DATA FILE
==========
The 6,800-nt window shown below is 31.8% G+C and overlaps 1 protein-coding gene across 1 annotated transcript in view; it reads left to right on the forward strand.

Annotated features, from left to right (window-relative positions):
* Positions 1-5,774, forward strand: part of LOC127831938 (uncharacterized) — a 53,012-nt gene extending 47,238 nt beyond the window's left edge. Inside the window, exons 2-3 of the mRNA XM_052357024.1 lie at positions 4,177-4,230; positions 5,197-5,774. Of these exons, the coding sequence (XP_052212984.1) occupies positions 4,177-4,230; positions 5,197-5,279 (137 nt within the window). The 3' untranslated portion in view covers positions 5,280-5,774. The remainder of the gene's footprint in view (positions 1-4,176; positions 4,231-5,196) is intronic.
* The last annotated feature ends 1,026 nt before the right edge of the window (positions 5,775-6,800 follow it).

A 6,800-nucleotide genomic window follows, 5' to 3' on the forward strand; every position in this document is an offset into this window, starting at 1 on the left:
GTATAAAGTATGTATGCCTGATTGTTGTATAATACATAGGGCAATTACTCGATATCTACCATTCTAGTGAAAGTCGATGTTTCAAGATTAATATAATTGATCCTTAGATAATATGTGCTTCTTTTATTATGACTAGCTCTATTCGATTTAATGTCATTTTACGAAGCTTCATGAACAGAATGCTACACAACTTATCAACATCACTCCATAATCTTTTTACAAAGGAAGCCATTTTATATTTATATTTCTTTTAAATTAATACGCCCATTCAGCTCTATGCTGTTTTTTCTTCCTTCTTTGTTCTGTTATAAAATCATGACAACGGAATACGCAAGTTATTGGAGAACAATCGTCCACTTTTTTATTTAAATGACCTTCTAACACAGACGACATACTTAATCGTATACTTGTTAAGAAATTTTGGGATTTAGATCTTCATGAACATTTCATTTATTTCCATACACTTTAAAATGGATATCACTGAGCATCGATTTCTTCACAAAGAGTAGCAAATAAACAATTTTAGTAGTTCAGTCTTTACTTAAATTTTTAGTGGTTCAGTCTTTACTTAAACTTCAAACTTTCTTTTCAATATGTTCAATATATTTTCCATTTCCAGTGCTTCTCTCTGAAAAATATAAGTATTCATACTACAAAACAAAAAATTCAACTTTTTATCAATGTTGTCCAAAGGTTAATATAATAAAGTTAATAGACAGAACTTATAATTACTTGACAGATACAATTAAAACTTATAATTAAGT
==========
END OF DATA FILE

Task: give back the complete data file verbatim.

The 6,800-nt window shown below is 31.8% G+C and overlaps 1 protein-coding gene across 1 annotated transcript in view; it reads left to right on the forward strand.

Annotated features, from left to right (window-relative positions):
* Positions 1-5,774, forward strand: part of LOC127831938 (uncharacterized) — a 53,012-nt gene extending 47,238 nt beyond the window's left edge. Inside the window, exons 2-3 of the mRNA XM_052357024.1 lie at positions 4,177-4,230; positions 5,197-5,774. Of these exons, the coding sequence (XP_052212984.1) occupies positions 4,177-4,230; positions 5,197-5,279 (137 nt within the window). The 3' untranslated portion in view covers positions 5,280-5,774. The remainder of the gene's footprint in view (positions 1-4,176; positions 4,231-5,196) is intronic.
* The last annotated feature ends 1,026 nt before the right edge of the window (positions 5,775-6,800 follow it).

A 6,800-nucleotide genomic window follows, 5' to 3' on the forward strand; every position in this document is an offset into this window, starting at 1 on the left:
GTATAAAGTATGTATGCCTGATTGTTGTATAATACATAGGGCAATTACTCGATATCTACCATTCTAGTGAAAGTCGATGTTTCAAGATTAATATAATTGATCCTTAGATAATATGTGCTTCTTTTATTATGACTAGCTCTATTCGATTTAATGTCATTTTACGAAGCTTCATGAACAGAATGCTACACAACTTATCAACATCACTCCATAATCTTTTTACAAAGGAAGCCATTTTATATTTATATTTCTTTTAAATTAATACGCCCATTCAGCTCTATGCTGTTTTTTCTTCCTTCTTTGTTCTGTTATAAAATCATGACAACGGAATACGCAAGTTATTGGAGAACAATCGTCCACTTTTTTATTTAAATGACCTTCTAACACAGACGACATACTTAATCGTATACTTGTTAAGAAATTTTGGGATTTAGATCTTCATGAACATTTCATTTATTTCCATACACTTTAAAATGGATATCACTGAGCATCGATTTCTTCACAAAGAGTAGCAAATAAACAATTTTAGTAGTTCAGTCTTTACTTAAATTTTTAGTGGTTCAGTCTTTACTTAAACTTCAAACTTTCTTTTCAATATGTTCAATATATTTTCCATTTCCAGTGCTTCTCTCTGAAAAATATAAGTATTCATACTACAAAACAAAAAATTCAACTTTTTATCAATGTTGTCCAAAGGTTAATATAATAAAGTTAATAGACAGAACTTATAATTACTTGACAGATACAATTAAAACTTATAATTAAGT